Have you seen it? In the pace at which we live our lives, it’s possible you missed it. I was at the drugstore recently and I saw it on the side of a box. It took a moment to process. How often does a product surprise you?
It had the potential to be a “you got your chocolate in my peanut butter” moment. When I was younger, my older brother, or No. 1 son as he’s been described on these pages for decades, used to mix all kinds of foods. Perhaps it was a prelude to him becoming a scientist. He’d combine foods that would defy even the current cooking shows. To his credit, he’d choke down even the ones that were spectacular failures because he didn’t want to waste food, and because who knew at what point a displeasing food might become an acquired taste? After all, how many people remember their first sip of beer? Did it tickle their taste buds or did they want to find water or a soda to wash it down?
So, back at the drugstore, I scratched my unshaven chin — I was buying razors to remedy that problem — when the image on the side of a box diverted my attention from important thoughts: How much longer would this take? Would I meet my deadlines? Was I supposed to wash some mission-critical clothing last night for some must-win game today?
As I looked at that image, I could imagine the moment Igor came up with the idea. There he was at a barbecue. With his acquired-taste beer a few inches from his left hip, he surveyed the food on his overloaded plate. He had a thick cheeseburger on a sesame seed bun, half sour pickles, an enormous mound of sauteed onions and mushrooms, coleslaw, and several Pringles sitting next to his burger. Igor works for Pringles and he won’t attend any picnic without bringing his favorite curved chip. The burger was on its way to his mouth when he realized he was missing something. He stood up to kiss his sister-in-law, maneuvered around his nephew who was bouncing a pink ball against the steps, and he and his burger arrived safely at the condiment table. On Igor’s way back to his beer, the pink ball rolled underfoot, causing him to turn his ankle and mix up the contents of the plate.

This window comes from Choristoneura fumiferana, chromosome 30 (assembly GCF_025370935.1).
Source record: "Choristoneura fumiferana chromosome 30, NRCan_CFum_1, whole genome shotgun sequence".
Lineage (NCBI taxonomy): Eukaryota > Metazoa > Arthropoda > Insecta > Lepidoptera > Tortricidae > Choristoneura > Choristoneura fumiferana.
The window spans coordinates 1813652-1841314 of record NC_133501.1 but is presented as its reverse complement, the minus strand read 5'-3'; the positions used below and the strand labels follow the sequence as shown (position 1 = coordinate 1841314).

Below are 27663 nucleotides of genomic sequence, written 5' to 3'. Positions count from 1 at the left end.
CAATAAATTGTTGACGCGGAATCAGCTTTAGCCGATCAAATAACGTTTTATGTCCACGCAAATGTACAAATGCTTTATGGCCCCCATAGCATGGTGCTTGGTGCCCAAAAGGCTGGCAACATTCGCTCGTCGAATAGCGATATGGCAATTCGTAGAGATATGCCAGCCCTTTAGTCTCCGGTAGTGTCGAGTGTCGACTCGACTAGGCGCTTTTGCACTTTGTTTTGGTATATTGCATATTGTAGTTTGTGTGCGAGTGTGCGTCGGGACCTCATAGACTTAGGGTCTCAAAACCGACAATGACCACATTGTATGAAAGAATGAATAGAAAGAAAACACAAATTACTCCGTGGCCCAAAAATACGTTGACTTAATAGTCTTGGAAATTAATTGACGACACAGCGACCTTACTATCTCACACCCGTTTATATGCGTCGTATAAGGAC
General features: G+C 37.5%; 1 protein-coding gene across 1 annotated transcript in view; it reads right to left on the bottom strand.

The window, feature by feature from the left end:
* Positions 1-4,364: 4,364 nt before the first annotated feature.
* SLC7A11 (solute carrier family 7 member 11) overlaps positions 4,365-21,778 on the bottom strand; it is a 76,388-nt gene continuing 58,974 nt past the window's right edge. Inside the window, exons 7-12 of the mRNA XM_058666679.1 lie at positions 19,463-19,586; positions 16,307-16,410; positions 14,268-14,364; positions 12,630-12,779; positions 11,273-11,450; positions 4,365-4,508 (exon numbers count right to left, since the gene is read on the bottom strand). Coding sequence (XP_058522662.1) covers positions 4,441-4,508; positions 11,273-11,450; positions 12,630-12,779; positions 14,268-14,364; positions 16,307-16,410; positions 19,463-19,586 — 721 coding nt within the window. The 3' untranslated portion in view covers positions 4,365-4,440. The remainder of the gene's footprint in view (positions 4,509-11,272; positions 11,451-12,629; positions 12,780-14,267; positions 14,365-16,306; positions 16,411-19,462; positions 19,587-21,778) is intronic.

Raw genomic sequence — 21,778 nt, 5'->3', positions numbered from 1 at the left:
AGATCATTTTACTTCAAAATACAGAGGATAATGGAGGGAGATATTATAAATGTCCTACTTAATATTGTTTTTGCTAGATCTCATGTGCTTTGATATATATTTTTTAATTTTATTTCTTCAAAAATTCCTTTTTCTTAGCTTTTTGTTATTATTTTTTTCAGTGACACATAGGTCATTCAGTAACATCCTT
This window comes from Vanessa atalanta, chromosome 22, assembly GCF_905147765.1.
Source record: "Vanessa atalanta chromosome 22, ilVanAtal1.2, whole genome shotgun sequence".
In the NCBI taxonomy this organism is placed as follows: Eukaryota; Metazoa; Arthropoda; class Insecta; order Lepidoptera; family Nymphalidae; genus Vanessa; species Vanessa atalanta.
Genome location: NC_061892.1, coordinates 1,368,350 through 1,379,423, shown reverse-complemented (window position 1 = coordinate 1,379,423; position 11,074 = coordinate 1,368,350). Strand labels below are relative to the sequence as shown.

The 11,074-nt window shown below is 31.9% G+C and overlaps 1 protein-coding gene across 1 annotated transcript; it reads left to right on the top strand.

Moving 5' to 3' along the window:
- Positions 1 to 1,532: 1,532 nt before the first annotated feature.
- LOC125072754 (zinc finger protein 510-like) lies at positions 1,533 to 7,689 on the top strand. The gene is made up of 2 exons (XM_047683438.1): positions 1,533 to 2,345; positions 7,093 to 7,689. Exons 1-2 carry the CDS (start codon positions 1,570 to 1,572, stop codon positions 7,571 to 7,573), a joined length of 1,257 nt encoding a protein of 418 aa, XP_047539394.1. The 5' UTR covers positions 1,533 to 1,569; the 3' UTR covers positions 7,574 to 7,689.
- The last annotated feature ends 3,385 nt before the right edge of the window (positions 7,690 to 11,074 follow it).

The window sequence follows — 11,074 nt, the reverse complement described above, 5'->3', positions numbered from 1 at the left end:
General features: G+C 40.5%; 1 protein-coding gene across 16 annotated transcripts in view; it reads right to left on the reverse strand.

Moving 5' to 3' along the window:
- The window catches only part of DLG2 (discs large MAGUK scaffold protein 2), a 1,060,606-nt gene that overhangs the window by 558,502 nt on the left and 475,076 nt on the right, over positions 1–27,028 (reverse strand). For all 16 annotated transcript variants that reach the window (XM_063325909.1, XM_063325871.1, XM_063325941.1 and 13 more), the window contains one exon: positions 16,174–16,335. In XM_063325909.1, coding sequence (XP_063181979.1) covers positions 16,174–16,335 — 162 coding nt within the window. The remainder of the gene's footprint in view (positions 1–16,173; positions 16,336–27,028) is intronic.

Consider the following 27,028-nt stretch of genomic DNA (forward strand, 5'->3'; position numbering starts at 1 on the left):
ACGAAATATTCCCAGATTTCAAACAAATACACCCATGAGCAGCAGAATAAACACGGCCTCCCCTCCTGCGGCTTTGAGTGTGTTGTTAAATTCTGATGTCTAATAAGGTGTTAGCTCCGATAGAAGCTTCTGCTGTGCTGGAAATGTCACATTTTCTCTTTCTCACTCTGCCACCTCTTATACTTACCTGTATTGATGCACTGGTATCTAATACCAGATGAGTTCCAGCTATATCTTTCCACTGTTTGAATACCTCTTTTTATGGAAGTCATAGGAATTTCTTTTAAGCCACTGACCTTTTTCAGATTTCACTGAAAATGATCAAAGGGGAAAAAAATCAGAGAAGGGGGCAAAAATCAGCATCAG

He hobbled to his spot and surveyed the damage to his food. His ankle could wait. Igor, like my brother, pressed on. He sighed at his precious Pringles. They were broken into tiny pieces, which was no fault of the distinctive packaging, and they looked like they’d been through a battle. They were covered in ketchup. Did he dare throw out the Pringles, he wondered, as he sipped his acquired-taste beer?
No, his loyalty to a product that paid for his mortgage and his three Jeeps ran too deep to toss even a single chip. Igor found the small part of a chip not smothered in ketchup and brought it to his mouth. Aware that every eye was on him, he nodded slowly, as if the taste was something extraordinary.
“Well,” his brother said, trying to be helpful, “why not, right? We put ketchup on French fries, which are also made from potatoes, right?”
Was it a weakness or a strength on Igor’s part that made him insist this was an inevitable combination that would become a must-have item for July Fourth barbecues? I suppose it’s up to us to decide whether ketchup-flavored potato chips are the next peanut butter cup.
If they are, maybe Pringles can edit a Seinfeld clip where George Costanza double-dips his chip into a bowl of ketchup?